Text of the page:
Baron de Ramsey

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Baron de Ramsey, of Ramsey Abbey in the County of Huntingdon, is a title in the Peerage of the United Kingdom. It was created in 1887 for Edward Fellowes, who had previously represented Huntingdonshire in the House of Commons as a Conservative for 43 years. His eldest son, the second Baron, sat as Member of Parliament for Huntingdonshire and Ramsey and later served as a Lord-in-waiting (government whip in the House of Lords) from 1890 to 1892 in the Conservative administration of Lord Salisbury. His grandson, the third Baron, was Lord Lieutenant of Huntingdonshire from 1947 to 1965 and of Huntingdon and Peterborough between 1965 and 1968. As of 2017 the title is held by the latter's son, the fourth Baron, who succeeded in 1993.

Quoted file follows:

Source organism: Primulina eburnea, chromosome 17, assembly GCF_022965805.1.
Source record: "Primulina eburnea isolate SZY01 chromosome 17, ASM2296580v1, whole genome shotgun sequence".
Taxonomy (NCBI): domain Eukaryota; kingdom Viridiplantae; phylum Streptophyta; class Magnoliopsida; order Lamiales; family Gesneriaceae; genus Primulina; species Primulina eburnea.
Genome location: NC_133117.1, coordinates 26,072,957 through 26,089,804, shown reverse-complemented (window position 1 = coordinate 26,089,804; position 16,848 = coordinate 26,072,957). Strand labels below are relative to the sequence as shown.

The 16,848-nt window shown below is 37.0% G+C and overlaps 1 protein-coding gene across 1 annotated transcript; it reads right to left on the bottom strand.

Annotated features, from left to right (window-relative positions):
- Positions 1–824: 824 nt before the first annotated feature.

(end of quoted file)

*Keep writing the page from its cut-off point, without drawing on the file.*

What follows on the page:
Ailwyn Fellowes, 1st Baron Ailwyn, was the younger son of the first Baron de Ramsey.

The family seat, is now Abbots Ripton Hall, near Abbots Ripton, Cambridgeshire. Previously the family seat was Ramsey Abbey, near Ramsey, Cambridgeshire.

Barons de Ramsey (1887)[edit]

The heir apparent is the present holder's son the Hon. Frederick John Fellowes (b. 1978).

See also[edit]


  • Kidd, Charles & Williamson, David (editors). Debrett's Peerage and Baronetage (1990 edition). New York: St Martin's Press, 1990.[page needed]
  • Kidd, Charles (1903). Debrett's peerage, baronetage, knightage, and companionage. London: Dean & Son. p. 302.
  • Hesilrige, Arthur G. M. (1921). Debrett's Peerage and Titles of courtesy. London: Dean & Son. p. 281.
  • Leigh Rayment's Peerage Pages [self-published source][better source needed]